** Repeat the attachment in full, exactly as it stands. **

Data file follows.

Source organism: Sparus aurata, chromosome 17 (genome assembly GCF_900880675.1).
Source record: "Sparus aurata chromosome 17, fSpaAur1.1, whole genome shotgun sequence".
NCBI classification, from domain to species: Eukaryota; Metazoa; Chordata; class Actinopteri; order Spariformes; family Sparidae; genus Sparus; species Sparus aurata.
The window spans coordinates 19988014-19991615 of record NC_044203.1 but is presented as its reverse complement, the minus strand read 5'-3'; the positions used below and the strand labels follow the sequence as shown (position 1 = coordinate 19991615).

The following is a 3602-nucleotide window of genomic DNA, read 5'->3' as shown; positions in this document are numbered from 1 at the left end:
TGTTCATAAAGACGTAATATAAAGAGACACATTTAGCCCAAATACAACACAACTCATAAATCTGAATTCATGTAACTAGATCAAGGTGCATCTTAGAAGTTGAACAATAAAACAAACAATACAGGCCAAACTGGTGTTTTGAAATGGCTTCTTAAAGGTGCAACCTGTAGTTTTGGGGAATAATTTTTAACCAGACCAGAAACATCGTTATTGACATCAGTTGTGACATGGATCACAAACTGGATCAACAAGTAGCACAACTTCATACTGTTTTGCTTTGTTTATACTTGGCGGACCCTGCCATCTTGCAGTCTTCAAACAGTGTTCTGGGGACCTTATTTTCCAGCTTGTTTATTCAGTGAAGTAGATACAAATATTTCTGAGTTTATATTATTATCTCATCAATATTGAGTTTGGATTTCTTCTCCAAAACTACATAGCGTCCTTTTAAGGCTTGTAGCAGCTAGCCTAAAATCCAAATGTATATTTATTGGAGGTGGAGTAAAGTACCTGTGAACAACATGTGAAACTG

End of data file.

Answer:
Source organism: Sparus aurata, chromosome 17 (genome assembly GCF_900880675.1).
Source record: "Sparus aurata chromosome 17, fSpaAur1.1, whole genome shotgun sequence".
NCBI classification, from domain to species: Eukaryota; Metazoa; Chordata; class Actinopteri; order Spariformes; family Sparidae; genus Sparus; species Sparus aurata.
The window spans coordinates 19988014-19991615 of record NC_044203.1 but is presented as its reverse complement, the minus strand read 5'-3'; the positions used below and the strand labels follow the sequence as shown (position 1 = coordinate 19991615).

The following is a 3602-nucleotide window of genomic DNA, read 5'->3' as shown; positions in this document are numbered from 1 at the left end:
TGTTCATAAAGACGTAATATAAAGAGACACATTTAGCCCAAATACAACACAACTCATAAATCTGAATTCATGTAACTAGATCAAGGTGCATCTTAGAAGTTGAACAATAAAACAAACAATACAGGCCAAACTGGTGTTTTGAAATGGCTTCTTAAAGGTGCAACCTGTAGTTTTGGGGAATAATTTTTAACCAGACCAGAAACATCGTTATTGACATCAGTTGTGACATGGATCACAAACTGGATCAACAAGTAGCACAACTTCATACTGTTTTGCTTTGTTTATACTTGGCGGACCCTGCCATCTTGCAGTCTTCAAACAGTGTTCTGGGGACCTTATTTTCCAGCTTGTTTATTCAGTGAAGTAGATACAAATATTTCTGAGTTTATATTATTATCTCATCAATATTGAGTTTGGATTTCTTCTCCAAAACTACATAGCGTCCTTTTAAGGCTTGTAGCAGCTAGCCTAAAATCCAAATGTATATTTATTGGAGGTGGAGTAAAGTACCTGTGAACAACATGTGAAACTG